TheServerSide first met Simon Maple when he was employed at IBM's fabled Hursley Lab in the U.K. At the time, he was demonstrating a WebSphere Liberty profile installed on a Raspberry Pi, a surprising feat, as WebSphere products tend to have a reputation for being resource hogs that disappoint in terms of performance -- even when copious amounts of hardware are provisioned.
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Since then, Maple has solidified his reputation in the industry as a respected thought leader, and he currently works as a developer advocate at ZeroTurnaround, a software development tools company based in Boston and Tartu, Estonia. TheServerSide caught up with him for a podcast interview while he was on the public relations circuit, spreading the word about the virtues of XRebel, ZeroTurnaround's lightweight Java profiler, which is soon to see a version 2.2 release.
Now that Maple is no longer in IBM's employ, the first thing we wanted to get from him was not a discussion of XRebel and its new sharing capabilities, but instead, his honest take on the role of the monolithic application server in a world where microservices and lightweight architectures are all the rage.
"A lot of people will prefer the traditional Java EE style environment, where you have one big platform," said Maple about the comfort many organizations find in having a middleware platform, such as WebSphere, as their deployment target of choice. "People will favor different flavors, whether that's microservices where you have much more lightweight, modular-style environments or one big platform."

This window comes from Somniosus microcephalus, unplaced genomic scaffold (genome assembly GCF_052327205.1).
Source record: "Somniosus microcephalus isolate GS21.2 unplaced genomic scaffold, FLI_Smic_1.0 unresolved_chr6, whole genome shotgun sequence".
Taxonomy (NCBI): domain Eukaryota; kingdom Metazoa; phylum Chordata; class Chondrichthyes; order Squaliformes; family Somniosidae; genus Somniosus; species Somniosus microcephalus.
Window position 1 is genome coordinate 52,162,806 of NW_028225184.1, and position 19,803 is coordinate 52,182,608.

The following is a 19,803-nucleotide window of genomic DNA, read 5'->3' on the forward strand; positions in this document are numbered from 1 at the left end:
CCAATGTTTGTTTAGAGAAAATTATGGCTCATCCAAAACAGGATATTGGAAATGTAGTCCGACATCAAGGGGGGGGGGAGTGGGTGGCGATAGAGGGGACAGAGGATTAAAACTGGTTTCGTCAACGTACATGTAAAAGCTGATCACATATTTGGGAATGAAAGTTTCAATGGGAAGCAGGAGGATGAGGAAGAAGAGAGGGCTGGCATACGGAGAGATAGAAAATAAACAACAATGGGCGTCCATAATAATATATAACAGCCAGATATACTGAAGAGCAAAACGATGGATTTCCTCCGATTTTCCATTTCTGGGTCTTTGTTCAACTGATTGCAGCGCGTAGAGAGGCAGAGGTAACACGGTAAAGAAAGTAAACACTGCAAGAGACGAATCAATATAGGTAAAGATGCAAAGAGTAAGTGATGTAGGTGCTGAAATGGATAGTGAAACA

Microservices versus monolithic middleware
It is amazing how quickly the concept of microservices and lightweight, server-side frameworks gained traction in the industry. Despite the attention these technologies garner, the continued demand for skilled workers who can use highly centralized products, such as IBM's WebSphere Portal Server, proves that monolithic middleware isn't going to disappear any time soon. "I don't think microservices [are] necessarily going to take apart the more traditional, larger Java EE environment, but it will be a contender to it," said Maple.
Along with the discussion about the role of products like WebSphere in the modern world of enterprise software development, if you listen to the accompanying podcast, you can hear Maple address the following interesting questions:
- How do you respond when you hear people saying that the enterprise service bus is dead?
- Who will be the winners and losers when container-based systems like Docker and Kubernetes take off?
- What are the interesting trends you see happening in terms of the cloud and Internet of Things?
- What are some of the most interesting things you've seen people doing with Java and Raspberry Pi?
- Besides the tools ZeroTurnaround sells, namely XRebel and JRebel, what are the most important productivity tools you believe a software developer should have available to them?
Listen to the full interview by downloading the podcast.
Which productivity tools do you think every software developer should have installed? Let us know .
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